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Ultimate Mesh WiFi Router Shootout

802.11ac Results – 2×2 Windows Notebook

The Acer Windows notebook only has 2×2 802.11ac WiFi, providing a theoretical maximum of 800Mbits/sec, but again we’re not getting close to that performance.

As before, at 1m all the routers are doing well, with every single one providing more than 300Mbits/sec. The BT Smart Hub is trouncing the competition, but the Linksys Velop is doing very well, as is the NETGEAR RBK30, which is strange because the router for the latter is the same as the RBK40 that came last at this range. The difference between Google WiFi with one unit and with two is also surprising. But all of the devices will provide great multi-client peformance at close range.

There is already noticeable drop-off at 5m, and here Google WiFi with a single unit has leapt from second last to the lead. The BT Smart Hub is still doing amazingly well, as are the NETGEAR Orbis. Google WiFi with two units is now last, and the BT Whole Home WiFi isn’t doing that well either. The Linksys Velop with three units is only marginally better, and noticeably behind one- or two-Velop configurations, which is a phenomenon we noticed before. The three-unit systems appear to sacrifice middle distance performance for range, compared to two units.

This phenomenon is further illustrated at 10m, where the NETGEAR Orbi RBK50 is the clear winner, and its RBK40 and RBK30 siblings are comfortably ahead of the rest in second and third. Google’s WiFi with two units is doing reasonably, but the BT Smart Hub has dropped off so that it sits alongside the rest of this month’s contenders around the 40/50/60Mbits/sec mark.

As before, 15m is where mesh begins to show its abilities. The single Linksys Velop has fallen away and the single Google WiFi isn’t faring much better, although it’s still usable. The NETGEAR Orbi RBK50 is way out ahead again, and its siblings are very solid second and third. The Google WiFi with two units is still fourth, but the two- and three-unit Linksys Velop configurations aren’t far behind. The BT Whole Home Wi-Fi is hovering around the same performance, but BT’s Smart Hub has fallen to a merely usable speed.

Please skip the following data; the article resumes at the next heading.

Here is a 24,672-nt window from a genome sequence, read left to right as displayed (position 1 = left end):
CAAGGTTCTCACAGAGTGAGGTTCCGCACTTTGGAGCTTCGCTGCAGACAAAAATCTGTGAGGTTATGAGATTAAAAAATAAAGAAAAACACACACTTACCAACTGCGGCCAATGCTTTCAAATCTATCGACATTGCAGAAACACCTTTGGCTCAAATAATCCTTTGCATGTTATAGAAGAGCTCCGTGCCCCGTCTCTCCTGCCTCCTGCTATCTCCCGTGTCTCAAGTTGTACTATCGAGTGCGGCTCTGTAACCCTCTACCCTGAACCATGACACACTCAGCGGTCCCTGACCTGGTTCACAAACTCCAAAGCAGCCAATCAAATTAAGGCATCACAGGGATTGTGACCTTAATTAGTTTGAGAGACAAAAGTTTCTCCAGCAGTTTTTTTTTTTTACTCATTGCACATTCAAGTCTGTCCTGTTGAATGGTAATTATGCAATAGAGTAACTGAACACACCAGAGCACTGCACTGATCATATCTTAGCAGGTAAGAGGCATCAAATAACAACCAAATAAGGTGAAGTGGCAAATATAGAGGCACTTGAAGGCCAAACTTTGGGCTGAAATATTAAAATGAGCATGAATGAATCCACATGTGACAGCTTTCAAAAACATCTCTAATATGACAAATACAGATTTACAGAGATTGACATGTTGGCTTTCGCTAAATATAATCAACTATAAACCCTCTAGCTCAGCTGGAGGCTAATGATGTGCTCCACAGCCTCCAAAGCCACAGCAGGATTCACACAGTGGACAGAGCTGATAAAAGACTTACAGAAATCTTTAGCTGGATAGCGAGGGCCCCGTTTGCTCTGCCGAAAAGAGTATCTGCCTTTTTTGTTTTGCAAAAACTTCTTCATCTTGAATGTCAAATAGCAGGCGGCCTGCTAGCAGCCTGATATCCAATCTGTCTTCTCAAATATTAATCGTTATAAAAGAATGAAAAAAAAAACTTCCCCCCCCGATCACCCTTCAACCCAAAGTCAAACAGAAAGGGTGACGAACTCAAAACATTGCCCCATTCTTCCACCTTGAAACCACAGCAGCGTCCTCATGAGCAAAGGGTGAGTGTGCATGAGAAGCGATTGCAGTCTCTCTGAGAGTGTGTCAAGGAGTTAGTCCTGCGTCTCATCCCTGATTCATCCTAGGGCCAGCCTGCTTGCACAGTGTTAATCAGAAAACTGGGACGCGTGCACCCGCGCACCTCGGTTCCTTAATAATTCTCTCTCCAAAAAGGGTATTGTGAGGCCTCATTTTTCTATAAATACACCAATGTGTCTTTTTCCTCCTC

The 20m result isn’t hugely different to 15m, except that the NETGEAR Orbi RBK40 has taken the lead, with its siblings again strongly in second and third. The two-unit Velop has begun to fall away, so that it is scarcely an improvement over the BT Smart Hub, which is still holding its own. However, BT’s Whole Home Wi-Fi is now ahead of its single-router alternative, neck-and-neck with the two-unit Google WiFi. The three-unit Linksys Velop is now in fourth place behind Orbi.

The main difference between 25m and 20m is that the two-unit Velop has fallen out of range alongside its single-unit sibling and the single Google WiFi unit. The NETGEAR Orbis are still romping ahead, but with the strange result that the on-paper quicker RBK50 is now behind its cheaper siblings. The three-unit Velop and BT Whole Home Wi-Fi are showing their value in fourth and fifth respectively. But two-unit Google WiFi is hanging on well, and so is the BT Smart Hub – another stellar performance for non-mesh WiFi.

At 30m, as before with 3×3 802.11ac, the BT Smart Hub has finally been vanquished. The NETGEAR Orbi RBK40 is still in the lead with its siblings in second and third. The Linksys Velop with three units is fourth again, run closely by the BT Whole Home Wi-Fi, but Google WiFi with two units is commendably still providing a usable signal too.

The 32m result is virtually the same as with 3×3. Only the NETGEAR Orbi RBK50 provides a really decent signal, but RBK40 and the BT Whole Home Wi-Fi are usable, the Orbi RBK30 is unreliable, and everything else is out of range.

Overall, the 802.11ac 2×2 results broadly mirror the 3×3 ones, with NETGEAR’s Orbi RB50 and RBK40 winning on range and performance, but BT’s Whole Home Wi-Fi providing similar coverage at a slower rate, and the Linksys Velop with three units doing almost as well, just falling down at the last 32m shed-related hurdle.

But what if you have an older device that only supports 802.11n? Our final suite of tests now turn to this WiFi protocol.

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